“We made you a colors book. It has no color: Hold up the pages and look through the shaped holes. You’ll find all the colors you need.” So begins the only text in the book, except for the directive to “FIND” the named, absent color on the double spreads. Each page includes a die-cut hole at the center that youngsters can hold up and peek through to find the specified color in their environs. The recto is white and the verso is black, which allows children to use either as the frame. A sun (a die-cut circle with die-cut lines radiating out) is in search of yellow, a rooster needs red, and a leaf requires green. After the usual subjects are out of the way, the project goes on to include less-common colors, like a trio of squiggly worms for pink, four paw prints for brown, a pair of sunglasses for black. The seek-and-find mission ends with a rainbow arc and the decree to “FIND COLORS.” Created in partnership with the Whitney Museum of American Art, this book would be an excellent companion for readers’ next gallery visits. The tough binding and sturdy pages will withstand robust interaction, but younger toddlers may need some adult help holding up the book due to its substantial weight.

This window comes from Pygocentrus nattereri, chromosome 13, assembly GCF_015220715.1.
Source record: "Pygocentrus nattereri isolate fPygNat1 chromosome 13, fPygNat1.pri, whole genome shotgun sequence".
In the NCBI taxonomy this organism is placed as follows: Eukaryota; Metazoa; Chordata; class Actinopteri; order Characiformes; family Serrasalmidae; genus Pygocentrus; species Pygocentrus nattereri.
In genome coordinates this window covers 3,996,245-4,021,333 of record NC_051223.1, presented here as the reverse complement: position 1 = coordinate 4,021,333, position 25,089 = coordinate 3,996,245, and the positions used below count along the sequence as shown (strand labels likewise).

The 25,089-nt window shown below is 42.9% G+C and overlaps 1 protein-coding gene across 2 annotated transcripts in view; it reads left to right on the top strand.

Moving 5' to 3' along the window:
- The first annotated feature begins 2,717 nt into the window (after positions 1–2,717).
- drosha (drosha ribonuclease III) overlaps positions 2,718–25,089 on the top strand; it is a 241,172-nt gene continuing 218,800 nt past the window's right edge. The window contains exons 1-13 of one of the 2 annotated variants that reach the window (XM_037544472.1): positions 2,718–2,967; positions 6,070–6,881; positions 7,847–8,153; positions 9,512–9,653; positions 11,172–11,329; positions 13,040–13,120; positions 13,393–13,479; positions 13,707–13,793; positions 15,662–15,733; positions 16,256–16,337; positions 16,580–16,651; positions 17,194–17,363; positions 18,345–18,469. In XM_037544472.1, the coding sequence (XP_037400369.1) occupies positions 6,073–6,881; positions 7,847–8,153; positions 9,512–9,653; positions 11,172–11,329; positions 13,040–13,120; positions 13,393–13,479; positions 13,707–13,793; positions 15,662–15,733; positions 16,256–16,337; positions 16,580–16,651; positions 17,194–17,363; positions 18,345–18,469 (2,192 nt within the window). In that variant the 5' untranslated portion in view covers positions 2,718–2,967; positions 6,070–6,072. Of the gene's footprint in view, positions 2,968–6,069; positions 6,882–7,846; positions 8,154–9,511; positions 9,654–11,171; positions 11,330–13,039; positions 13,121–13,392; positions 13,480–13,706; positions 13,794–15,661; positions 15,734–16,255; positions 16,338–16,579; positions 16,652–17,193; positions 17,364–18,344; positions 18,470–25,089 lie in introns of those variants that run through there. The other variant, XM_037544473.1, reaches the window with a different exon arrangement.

Even though it is only black and white, it is infinitely creative and colorful.
(Board book. 2-5)
Singh celebrates Holi, the Hindu festival of colors and love, and highlights six colors in this vibrant, playful board book.
Hindus celebrate Holi and the arrival of spring by tossing colored powders called gulal on one another. Short rhyming couplets, with type set within a design of the appropriate color, describe where the color is found. Some can be found everywhere (“Riding on the gentle breeze / came the GREEN of all the trees”), and some are specific to India (“Peacock brought the dreamiest BLUE— / he said he saved it just for you”). Stock photographs depict diverse children and their families and friends, with skin colors of different hues, laughing and celebrating with various Holi colors smeared over their faces and bodies. The sheer joy of the event comes through on nearly every page (and one suspects the child crying due to an eyeful of powder will brighten up soon enough), introducing the fun of the observance to all readers. A brief note at the end of the book gives more information about the festival, explaining that it “celebrates the legendary love of Lord Krishna for his beloved, Radha.”
Communicating the universal concept of color within the specific celebration of Holi, this gem deserves a place in every child’s book bag. (Board book. 2-5)